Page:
The Vri-dha (old) awastha (stage): This stage of life is marked by Vata and is divided into sub stages – two ashrams Vanprastha and Sanyaas. In the first stage, there is a gradual depletion of Pitta and a gradual increase of Vata. In the second stage, very little Pitta remains and Vata gets prominence. The first stage has some drive left from the contribution from Pitta, the digestive fire is moderately active and the intelligence levels are fair. But the physical stamina starts getting lesser as degeneration sets in all the systems slowly due to Vata. However, we can definitely help this with the proper interventions in the form of diet, lifestyle, and rasayanas, or rejuvenators.
Because we are slowing down at this time of life, the person tends to take a back seat and gives more responsibility to the successors he or she has mentored in business. The strict adherence to daily and seasonal regimens becomes all the more important to promote health and ward off diseases. The lifestyle diseases emerge at this stage. The use of tonics and rejuvenators is very effective. Moderate exercise gives gratifying results. It’s the right time to indulge in social work as we have both the time to spare and the wisdom to guide others. A light well balanced, unctuous (or moist), a diet with a slight reduction in quantities is advocated. Sex is to be limited.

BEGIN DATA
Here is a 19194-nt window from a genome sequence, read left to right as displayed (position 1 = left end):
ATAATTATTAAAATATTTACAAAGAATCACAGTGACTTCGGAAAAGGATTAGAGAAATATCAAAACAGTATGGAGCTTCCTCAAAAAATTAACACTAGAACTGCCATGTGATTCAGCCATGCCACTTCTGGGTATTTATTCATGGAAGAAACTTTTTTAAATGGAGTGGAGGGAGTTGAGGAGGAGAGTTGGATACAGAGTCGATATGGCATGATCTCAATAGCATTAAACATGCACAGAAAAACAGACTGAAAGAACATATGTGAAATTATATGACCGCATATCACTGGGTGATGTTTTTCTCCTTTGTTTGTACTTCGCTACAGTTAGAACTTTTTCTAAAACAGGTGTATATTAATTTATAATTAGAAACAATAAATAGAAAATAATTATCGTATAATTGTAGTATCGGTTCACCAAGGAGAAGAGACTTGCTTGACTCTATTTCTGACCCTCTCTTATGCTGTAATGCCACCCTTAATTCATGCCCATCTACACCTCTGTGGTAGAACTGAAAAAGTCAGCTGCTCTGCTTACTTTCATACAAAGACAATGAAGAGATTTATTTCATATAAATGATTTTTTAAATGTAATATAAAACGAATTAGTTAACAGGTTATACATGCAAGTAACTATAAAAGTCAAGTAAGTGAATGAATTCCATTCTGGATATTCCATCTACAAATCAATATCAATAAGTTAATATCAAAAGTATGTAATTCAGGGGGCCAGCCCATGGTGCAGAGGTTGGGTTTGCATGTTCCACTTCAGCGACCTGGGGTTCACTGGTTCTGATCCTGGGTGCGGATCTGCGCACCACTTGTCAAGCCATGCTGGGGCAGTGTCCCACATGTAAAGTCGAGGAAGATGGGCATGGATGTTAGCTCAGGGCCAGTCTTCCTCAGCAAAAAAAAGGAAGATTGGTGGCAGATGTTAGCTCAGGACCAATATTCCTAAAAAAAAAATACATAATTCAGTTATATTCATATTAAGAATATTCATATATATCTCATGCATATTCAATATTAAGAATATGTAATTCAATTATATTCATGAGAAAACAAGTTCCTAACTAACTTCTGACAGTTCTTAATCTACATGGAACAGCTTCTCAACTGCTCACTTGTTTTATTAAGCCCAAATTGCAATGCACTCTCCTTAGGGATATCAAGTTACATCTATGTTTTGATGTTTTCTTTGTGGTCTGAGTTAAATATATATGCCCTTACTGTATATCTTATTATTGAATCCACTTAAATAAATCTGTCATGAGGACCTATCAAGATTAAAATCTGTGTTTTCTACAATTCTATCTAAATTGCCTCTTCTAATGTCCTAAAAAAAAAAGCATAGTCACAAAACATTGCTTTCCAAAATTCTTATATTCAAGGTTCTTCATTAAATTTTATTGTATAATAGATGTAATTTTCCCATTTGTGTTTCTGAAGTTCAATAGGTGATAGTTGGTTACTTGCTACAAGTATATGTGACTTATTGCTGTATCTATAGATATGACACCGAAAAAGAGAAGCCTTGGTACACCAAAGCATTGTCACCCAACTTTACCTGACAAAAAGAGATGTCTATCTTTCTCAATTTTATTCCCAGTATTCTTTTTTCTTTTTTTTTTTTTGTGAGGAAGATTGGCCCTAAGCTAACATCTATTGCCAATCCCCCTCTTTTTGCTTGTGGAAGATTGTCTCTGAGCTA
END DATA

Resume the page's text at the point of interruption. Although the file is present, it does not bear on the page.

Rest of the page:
The second sub-stage is marked by a dominance of Vata and a depleted Kapha and Pitta. The digestive fire is unpredictable, generally weak, the skin becomes dry and so do the secretions like saliva, gastric juices, unctuous secretion of eyes, and tears. So there is difficulty in swallowing, loss of appetite, and dry eyes. The hearing, vision, and mental faculties also deteriorate. In such a stage it’s easy to become cranky, depressed, and forgetful. So the Indian philosophers advocated Vanprastha whereby instead of indulging in worldly affairs and exposing yourself to various stimuli, we now take the time to contemplate and concentrate on self-realization.
From the Ayurvedic point of view, at this stage, we should try to rein in the aggravated Vata by the use of oil and other fats, both internally with foods, and externally with a massage. The fats used in food should be used according to the digestive capacity and the conditions of the blood vessels (cholesterol and atherosclerosis). In the case of atherosclerosis, oils like olive, almond, and sesame are recommended. Sunflower, safflower, and corn oils are not recommended as their source has a Vata component so they are vata aggravating.
Foods should be soft and easily digestible. Milk and nuts can be good for older people because they nourish the depleted Kapha, tame Vata and thereby help with overcoming insomnia and forgetfulness. The use of Rasaynas like Chya-van-prash – a herbal jam having rejuvenating herbs in the base of Amla Is very beneficial. The use of stimulants in any form is counterproductive and should be avoideded. Light exercise of joints and extremities with the help of aid is recommended. A vata pacifying diet and lifestyle along with adherence to seasonal and daily regimens is essential to maintaining a state of well-being in this stage of life.